Have you read Buchanan’s and Tullock’s work?
Warning Sign: In 1966, Alan Greenspan warned in The Objectivist about the danger of the nation being off the gold standard and letting the Federal Reserve print money to cover up the deficit spending of politicians. When he later became Federal Reserve Chairman, he conveniently forgot his earlier warning (and principles), thus demonstrating the wisdom of Buchanan’s and Tullock’s theory about political self-interest.
Have you read Greenspan’s earlier writings?
In addition to the foregoing warning signs, there have been scores of warning signs of the economic consequences of unbridled government spending and printing of money, including warnings from such luminaries as Ludwig von Mises, F.A. Hayek, Henry Hazlitt, Murray Rothbard, and Milton Friedman. And long before they came on the scene, Charles Mackay wrote his 1841 book, Extraordinary Popular Delusions and the Madness of Crowds, which was about economic bubbles throughout history. The recent real estate bubble shows that few Americans have read the book or learned from it.
Let’s look at more recent warning signs.
Recent Warning Signs: Several years before the current financial meltdown and populist playacting of Congress, many exposes were written about the questionable ethics of investment banks and hedge funds, and the dangers of exotic financial instruments, including mortgage tranches. Three books of this genre were F.I.A.S.C.O., Liar’s Poker, and When Genius Failed--all best sellers. Yet Congress, Federal Reserve Chairman Ben Bernanke, Treasury Secretary Timothy Geithner, and various regulators--many of whom worked on Wall Street before entering government through the revolving doors of crony capitalism and the banking cartel – feigned surprise at the meltdown. Worse, many Americans have fallen for the amateurish acting of their overlords.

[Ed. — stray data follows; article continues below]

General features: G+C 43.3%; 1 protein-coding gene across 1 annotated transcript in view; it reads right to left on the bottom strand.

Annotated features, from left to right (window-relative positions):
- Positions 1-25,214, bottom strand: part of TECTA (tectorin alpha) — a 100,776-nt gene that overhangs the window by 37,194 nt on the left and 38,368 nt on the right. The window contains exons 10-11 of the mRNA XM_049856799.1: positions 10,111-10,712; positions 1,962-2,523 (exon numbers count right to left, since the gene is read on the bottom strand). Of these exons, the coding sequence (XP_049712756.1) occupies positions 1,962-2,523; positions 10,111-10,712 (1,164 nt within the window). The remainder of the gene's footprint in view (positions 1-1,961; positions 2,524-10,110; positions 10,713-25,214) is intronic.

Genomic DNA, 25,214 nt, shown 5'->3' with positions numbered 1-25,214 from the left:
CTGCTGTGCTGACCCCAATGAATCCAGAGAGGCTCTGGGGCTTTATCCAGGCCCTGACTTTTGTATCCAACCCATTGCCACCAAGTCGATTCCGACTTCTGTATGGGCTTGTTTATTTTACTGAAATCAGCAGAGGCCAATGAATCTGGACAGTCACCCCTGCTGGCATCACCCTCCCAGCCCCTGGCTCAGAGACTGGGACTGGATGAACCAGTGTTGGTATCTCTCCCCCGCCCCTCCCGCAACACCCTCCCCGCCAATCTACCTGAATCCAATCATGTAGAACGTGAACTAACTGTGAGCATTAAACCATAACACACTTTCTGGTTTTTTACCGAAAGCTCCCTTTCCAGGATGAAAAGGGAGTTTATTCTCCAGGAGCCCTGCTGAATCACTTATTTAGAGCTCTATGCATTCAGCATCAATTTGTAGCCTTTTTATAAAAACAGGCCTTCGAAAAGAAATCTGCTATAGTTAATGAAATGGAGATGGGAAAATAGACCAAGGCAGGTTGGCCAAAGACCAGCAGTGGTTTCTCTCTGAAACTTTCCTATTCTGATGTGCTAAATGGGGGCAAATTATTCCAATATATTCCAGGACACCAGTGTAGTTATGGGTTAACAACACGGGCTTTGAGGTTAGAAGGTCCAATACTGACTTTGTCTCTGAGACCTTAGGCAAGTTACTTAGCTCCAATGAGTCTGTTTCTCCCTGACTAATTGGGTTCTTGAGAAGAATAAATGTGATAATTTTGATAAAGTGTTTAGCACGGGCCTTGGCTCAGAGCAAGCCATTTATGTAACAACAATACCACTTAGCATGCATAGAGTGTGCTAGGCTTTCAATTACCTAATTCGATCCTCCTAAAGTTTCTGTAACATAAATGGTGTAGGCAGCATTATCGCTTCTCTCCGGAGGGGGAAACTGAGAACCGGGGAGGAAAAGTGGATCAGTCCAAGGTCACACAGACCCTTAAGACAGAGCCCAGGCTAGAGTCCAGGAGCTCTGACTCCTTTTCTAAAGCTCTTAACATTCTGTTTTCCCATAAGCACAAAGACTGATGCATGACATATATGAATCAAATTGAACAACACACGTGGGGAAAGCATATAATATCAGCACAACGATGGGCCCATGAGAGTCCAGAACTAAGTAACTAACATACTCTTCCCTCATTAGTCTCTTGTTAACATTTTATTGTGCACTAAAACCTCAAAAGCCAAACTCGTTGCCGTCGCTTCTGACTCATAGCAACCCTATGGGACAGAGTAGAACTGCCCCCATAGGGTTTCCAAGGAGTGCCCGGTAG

Another warning sign was Irrational Exuberance, by Robert J. Shiller. First published in 2000 and republished in 2006, the book warned about an impending real estate bubble. I don’t know what’s worse: that the geniuses at the head of our government didn’t read the book or that they read it and ignored it out of self-interest, cynically deciding that their careers were more important than the nation’s future.
Have you read any of these books?
Then there is one of my favorite warning signs: “The Grandfather Government Growth Report,” which is a website of Michael Hodges, who deserves a Medal of Honor. For years, he has been selflessly publishing statistics, graphs, charts, and analyses, showing alarming trends in government spending, regulations, and debt.
Have you been to the site?
Other favorite warning signs can be found at the Cato Institute, the Reason Foundation and magazine, the Café Hayek website, City Journal magazine, the American Institute for Economic Research, and Mish’s Global Economic Trend Analysis--all of which are nonpartisan and criticize statists of both parties with equal ferocity and intelligence.
Have you been to these sources?
Chances are, your answer is no to this question and to most of the other questions. If so, don’t feel badly, for you have a legitimate excuse for missing these and other warning signs--namely, that the statists in charge of schools, universities, the government, and the news media haven’t wanted you to know what their statism has wrought.
Take your local newspaper. If it’s like mine, editorials in favor of new government programs have run ten times more often than editorials recommending cuts in programs. Now they’re shocked that states and municipalities are bankrupt and facing draconian cuts in such legitimate services as law enforcement and the judiciary. Of course, they don’t admit the folly of their past editorials or even see the connection between their statism and today’s mess. Newspapers are dying, but cognitive dissonance and denial are alive and well in newsrooms and editorial boards.
In closing, thank you for riding with me on my review of some of the hundreds of warning signs. Maybe next time we’ll heed the first warning sign instead of waiting until the last moment to switch lanes in a frantic and possibly futile attempt to not drive off the cliff.